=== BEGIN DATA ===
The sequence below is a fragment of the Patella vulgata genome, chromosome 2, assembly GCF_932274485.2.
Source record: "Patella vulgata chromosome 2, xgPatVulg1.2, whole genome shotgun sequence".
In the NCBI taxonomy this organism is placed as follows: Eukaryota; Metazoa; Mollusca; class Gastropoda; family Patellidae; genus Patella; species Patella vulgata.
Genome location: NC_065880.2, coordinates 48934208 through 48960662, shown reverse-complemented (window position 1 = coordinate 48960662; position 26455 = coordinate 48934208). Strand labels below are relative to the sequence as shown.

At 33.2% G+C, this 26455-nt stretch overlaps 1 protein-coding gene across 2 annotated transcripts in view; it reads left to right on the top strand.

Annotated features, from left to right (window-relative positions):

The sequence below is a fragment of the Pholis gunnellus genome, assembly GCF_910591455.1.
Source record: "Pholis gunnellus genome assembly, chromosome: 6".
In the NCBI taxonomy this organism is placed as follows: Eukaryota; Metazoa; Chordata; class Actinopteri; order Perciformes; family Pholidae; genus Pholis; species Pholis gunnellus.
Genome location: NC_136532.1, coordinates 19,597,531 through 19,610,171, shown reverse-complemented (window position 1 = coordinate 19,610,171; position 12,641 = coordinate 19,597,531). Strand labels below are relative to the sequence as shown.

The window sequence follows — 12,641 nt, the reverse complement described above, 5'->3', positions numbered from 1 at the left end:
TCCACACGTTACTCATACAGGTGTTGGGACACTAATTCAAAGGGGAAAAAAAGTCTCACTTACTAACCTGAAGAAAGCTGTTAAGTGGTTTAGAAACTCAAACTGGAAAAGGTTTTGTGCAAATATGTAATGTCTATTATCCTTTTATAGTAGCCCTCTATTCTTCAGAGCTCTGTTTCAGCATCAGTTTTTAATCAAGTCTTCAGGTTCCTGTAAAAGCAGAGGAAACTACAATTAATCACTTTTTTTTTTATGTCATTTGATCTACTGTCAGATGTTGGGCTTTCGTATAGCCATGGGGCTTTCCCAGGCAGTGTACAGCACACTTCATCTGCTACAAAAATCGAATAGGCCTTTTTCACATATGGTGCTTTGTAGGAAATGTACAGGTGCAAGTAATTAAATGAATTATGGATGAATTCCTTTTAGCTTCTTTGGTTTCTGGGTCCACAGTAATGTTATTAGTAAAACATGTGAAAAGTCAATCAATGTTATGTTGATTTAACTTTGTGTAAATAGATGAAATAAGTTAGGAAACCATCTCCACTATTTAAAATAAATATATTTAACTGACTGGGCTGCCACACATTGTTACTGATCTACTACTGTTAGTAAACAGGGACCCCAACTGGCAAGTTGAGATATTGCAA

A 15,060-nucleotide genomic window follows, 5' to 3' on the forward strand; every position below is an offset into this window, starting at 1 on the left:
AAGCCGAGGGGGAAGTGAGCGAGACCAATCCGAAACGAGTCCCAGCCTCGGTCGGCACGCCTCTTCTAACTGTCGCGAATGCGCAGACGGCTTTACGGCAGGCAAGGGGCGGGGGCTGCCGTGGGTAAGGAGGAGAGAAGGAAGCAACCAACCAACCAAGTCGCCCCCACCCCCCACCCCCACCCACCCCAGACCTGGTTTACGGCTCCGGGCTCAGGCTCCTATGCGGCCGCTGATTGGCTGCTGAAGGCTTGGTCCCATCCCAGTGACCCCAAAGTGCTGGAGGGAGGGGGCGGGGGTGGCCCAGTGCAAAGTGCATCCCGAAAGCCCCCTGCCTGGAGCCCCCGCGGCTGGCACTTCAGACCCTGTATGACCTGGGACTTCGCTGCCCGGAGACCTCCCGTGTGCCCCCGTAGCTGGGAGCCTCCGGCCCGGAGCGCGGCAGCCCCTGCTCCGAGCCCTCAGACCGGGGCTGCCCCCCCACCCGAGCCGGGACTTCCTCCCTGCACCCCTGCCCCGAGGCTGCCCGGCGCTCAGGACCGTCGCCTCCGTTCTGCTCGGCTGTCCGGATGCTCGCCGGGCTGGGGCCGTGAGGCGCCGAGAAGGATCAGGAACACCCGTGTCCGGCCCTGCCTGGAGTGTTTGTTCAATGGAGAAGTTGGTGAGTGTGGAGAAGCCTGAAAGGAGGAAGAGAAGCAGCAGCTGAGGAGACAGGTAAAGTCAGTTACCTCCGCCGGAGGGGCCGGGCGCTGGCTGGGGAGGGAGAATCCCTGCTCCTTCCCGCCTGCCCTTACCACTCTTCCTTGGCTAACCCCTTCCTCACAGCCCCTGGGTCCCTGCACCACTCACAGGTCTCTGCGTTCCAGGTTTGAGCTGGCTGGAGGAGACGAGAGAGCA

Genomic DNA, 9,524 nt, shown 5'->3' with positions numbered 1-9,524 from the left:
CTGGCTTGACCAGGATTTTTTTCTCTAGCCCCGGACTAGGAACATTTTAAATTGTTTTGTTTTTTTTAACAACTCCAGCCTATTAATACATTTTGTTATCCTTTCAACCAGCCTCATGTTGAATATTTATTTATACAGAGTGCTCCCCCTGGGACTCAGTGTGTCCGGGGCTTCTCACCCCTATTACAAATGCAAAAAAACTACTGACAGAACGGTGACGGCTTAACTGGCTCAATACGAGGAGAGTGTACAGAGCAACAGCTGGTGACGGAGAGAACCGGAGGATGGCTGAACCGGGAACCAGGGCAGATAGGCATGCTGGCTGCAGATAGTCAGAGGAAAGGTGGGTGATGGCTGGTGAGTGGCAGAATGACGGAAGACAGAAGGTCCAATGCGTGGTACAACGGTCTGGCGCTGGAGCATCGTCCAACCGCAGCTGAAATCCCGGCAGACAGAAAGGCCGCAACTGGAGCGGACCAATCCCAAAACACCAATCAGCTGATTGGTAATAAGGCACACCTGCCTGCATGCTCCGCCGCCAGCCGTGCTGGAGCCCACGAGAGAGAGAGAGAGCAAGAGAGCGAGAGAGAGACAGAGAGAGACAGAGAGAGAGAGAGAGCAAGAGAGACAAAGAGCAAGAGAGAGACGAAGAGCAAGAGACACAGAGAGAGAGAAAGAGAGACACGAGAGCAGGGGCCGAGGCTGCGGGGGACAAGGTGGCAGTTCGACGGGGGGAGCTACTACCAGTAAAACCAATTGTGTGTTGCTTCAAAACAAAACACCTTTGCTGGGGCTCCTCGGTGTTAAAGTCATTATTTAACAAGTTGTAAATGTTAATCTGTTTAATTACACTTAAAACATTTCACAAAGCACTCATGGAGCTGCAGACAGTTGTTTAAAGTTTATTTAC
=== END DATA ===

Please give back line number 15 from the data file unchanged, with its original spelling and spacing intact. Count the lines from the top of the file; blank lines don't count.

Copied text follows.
Genomic DNA, 9,524 nt, shown 5'->3' with positions numbered 1-9,524 from the left: